How? Through secure software and tokenized credentials. Tokenisation is a strategy that encrypts card data and connects to the issuing banks when a transaction is triggered to create a specific token to be used for the specific purchase. Whether your shopper is paying through a near field communication (NFC) connection in store or through other means on their computer at home, you as a business won’t receive any card info – just the token to complete the payment.
Digital wallets are used for more than transactions though; tickets, boarding passes, vouchers, and loyalty cards are just some of the other documents that can be stored. No carrying around a stash of printouts and tickets before travelling, and no more hoping your worn-out loyalty card from your favourite cafe will still collect points. This builds real brand affinity between you and your customers, as people use the wallets for all areas of life.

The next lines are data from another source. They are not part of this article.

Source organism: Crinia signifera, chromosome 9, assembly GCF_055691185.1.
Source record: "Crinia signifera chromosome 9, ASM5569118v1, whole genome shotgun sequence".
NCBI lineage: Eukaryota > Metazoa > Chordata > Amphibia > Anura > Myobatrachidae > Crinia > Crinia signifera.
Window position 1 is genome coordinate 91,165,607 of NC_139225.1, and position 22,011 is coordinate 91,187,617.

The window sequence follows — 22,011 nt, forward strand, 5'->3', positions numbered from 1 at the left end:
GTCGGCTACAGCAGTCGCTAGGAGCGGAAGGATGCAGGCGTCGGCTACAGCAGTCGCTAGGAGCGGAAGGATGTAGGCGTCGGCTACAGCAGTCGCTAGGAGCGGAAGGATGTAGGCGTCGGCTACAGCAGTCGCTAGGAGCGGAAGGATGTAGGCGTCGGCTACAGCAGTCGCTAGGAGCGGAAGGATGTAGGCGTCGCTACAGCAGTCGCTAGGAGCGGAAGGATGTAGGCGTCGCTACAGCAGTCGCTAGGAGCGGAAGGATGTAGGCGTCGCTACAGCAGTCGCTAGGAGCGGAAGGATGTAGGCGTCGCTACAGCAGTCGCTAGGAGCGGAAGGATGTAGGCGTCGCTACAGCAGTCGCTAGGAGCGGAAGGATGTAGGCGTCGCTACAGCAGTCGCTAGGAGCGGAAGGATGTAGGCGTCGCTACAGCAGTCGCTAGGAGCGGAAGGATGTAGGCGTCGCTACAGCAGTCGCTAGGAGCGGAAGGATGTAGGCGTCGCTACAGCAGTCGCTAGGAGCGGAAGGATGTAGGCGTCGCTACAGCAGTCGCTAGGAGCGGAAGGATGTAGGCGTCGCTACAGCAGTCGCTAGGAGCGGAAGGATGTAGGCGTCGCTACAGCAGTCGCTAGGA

Now that you know how digital wallets work – let's clear up a common misconception between digital wallets and mobile wallets. 'Digital wallet' is a blanket term that includes mobile wallets. A digital wallet can be installed on your mobile device, laptop, or desktop computer. However, a 'mobile wallet', like Alipay or WeChat, only works for mobile devices like smartphones and smart watches.
What’s behind the big boom?
One of main contributors to the growth of digital wallets is the acceptance and usage amongst the younger generation. Growing up in a more tech savvy world means this group is adopting them as a preferred form of payment, embracing the benefits as the norm.